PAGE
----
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Tales of the travels, trials and triumphs as we explore Australia in a converted bus

Motorhome Travels - May 2011


The Vitara with the tinnie (Tintanic) on the roof, WA - [Click for a Larger Image]
The Vitara with the tinnie
(Tintanic) on the roof, WA

As you can see the boat fits on the roof ok. I do think that it looks a little strange (a bit like the horse riding the jockey) - but it works. The roof loader is very good and it only takes one person to get the boat off or onto the roof. I was not happy with the strength of the Rhino roof rack and have added some additional steel brackets and reinforced the rails with angle steel.

I am now satisfied that the boat will remain on the roof regardless of the road or track conditions.

I have had a few emails asking about the reasons why we elected to a-frame rather than use a car trailer. A lot of thought went into this decision - but it was influenced considerably by the availability of a second-hand a-frame, roof-loader, boat and all accessories. It was an ideal package for us and I did not like the idea of trying to build a trailer that was robust enough that we could continue to go anywhere.




Here is the pros and conns list that we put together when considering the a-frame vs a trailer

The Vitara showing the A-frame - [Click for a Larger Image]
The Vitara showing the A-frame



In my opinion – if money was not part of the equation (and it always is) I would prefer a very robustly constructed– bullet-proof trailer. However, having seen a number of car trailers that have either broken or been severely damaged on bad roads, I am very happy with our choice.

I will post some detailed photos of the a-frame hitch next time we have it hooked up.


So now having gone through all the hassle of getting the boat, 4WD a-frame etc, I am sure you can guess that we were very keen to try it all out.

When we got to Cliff Head we decided to put some crayfish pots (traps) into the water as it is still too murky for diving. To our delight, the 3.75m "Tintanic" was fine with three people and two large cray pots onboard. Pulling the post over the side of the boat takes a little coordination - but is fine. Our efforts were rewarded with a few nice crayfish on the first day.

Camping on a remote beach, WA - [Click for a Larger Image]
Camping on a remote beach, WA

The next thing to try is camping from the Vitara. The plan is to explore remote areas using just the 4WD. We have set the Vitara up to allow us to "rough-it" for 4 or 5 days. There is an 85w solar panel under the boat (yes I know it will not work with the boat on top of it) and a large AGM battery that supplies the small refrigerator with enough power to keep the beer cold (and stop the milk from going off). Our double swag fits nicely in the back (the back seats have been removed) or on the rood under the boat if we need additional space. With the addition of a few simple bits of cooking gear - we were ready to go.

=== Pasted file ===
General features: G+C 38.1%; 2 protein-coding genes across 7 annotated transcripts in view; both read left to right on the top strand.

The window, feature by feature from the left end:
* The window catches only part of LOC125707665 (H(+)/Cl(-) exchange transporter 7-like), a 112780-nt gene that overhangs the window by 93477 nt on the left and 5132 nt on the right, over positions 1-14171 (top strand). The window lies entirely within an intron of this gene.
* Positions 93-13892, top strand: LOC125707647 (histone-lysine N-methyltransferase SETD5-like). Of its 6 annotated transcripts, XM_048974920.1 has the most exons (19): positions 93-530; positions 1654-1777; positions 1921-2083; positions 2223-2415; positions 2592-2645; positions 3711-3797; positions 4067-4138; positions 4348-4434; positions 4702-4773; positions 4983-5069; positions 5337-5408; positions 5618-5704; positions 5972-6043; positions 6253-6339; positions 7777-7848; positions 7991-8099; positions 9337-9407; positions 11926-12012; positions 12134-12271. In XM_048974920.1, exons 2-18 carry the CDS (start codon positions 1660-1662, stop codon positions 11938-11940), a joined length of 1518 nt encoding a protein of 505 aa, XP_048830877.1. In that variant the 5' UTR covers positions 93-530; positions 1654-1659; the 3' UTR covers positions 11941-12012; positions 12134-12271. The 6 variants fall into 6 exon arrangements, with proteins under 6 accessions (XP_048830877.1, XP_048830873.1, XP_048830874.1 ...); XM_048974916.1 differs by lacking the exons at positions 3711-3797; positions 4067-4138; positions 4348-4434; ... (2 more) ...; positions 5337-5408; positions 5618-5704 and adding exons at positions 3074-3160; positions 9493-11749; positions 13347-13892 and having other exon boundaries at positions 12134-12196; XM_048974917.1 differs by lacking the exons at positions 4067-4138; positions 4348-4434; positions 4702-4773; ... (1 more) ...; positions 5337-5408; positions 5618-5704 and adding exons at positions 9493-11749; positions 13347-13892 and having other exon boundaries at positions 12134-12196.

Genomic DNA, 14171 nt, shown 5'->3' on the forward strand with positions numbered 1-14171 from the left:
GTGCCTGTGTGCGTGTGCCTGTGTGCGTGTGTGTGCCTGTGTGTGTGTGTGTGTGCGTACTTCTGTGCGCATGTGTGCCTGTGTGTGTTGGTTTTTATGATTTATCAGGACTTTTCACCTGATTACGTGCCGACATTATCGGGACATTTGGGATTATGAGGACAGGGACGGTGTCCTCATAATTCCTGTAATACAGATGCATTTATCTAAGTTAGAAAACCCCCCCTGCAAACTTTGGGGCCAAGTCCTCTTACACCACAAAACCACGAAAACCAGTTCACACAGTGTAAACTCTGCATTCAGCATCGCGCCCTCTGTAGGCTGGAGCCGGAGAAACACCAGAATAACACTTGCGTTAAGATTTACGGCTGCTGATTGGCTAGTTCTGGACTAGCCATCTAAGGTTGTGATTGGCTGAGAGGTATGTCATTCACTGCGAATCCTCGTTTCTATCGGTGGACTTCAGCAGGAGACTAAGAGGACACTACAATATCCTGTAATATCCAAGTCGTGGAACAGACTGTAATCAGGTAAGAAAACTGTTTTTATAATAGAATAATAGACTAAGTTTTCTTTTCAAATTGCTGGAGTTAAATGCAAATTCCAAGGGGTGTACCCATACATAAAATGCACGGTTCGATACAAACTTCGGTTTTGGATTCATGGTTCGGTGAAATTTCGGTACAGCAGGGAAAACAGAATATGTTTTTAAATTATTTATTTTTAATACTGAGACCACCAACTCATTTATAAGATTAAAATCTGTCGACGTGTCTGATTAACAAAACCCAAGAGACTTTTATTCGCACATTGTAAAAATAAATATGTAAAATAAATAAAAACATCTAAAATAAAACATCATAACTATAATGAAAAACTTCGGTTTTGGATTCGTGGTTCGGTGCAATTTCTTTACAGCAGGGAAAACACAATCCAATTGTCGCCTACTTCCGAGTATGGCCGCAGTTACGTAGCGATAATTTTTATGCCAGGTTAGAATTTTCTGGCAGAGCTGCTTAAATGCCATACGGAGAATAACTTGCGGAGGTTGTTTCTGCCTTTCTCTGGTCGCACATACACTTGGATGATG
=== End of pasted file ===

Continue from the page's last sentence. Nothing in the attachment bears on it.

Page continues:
The first camping trip was not very ambitious - just an over-nighter on a remote beach a few kilometers from Cliff Head. We were very surprised at how well the little Vitara did in deep sand and mud. We were able to get it up and over a large sand hill to allow us to camp right on the beach. You can see the double swag in the photo - just in front of the vehicle. The swag is very comfortable and very simple to setup ... roll it out, peg it down and ya done. (in case you are wondering ... yes we did take Tivoli the cat - she was very happy to sleep with us in the swag).

All of the camping gear is portable - this allows us to transfer it and the swag to the boat and do overnight trips to islands or very remote beaches inaccessible by road.

The nights are starting to get a little cold now - it must be time to head north!



Plans ... who needs em? We should be quite some distance north of Cliff Head by now ... but we are still here eating crayfish and looking at the slowly clearing water. The reason for the change?

The Islands from the air, WA - [Click for a Larger Image]
The Islands from the air, WA

Well we may have a once-in-a-life-time opportunity to get over to the Abrolhos Islands for a few days of some of Australia's best diving and fishing. The Abrolhos Islands are about 80km off shore from Geraldton and home to a small fleet of cray-fishing boats. Access to the islands and the surrounding waters is tightly regulated so it can be quite difficult to experience. We hope to find out today if and when we can get a lift over to the islands - finger crossed!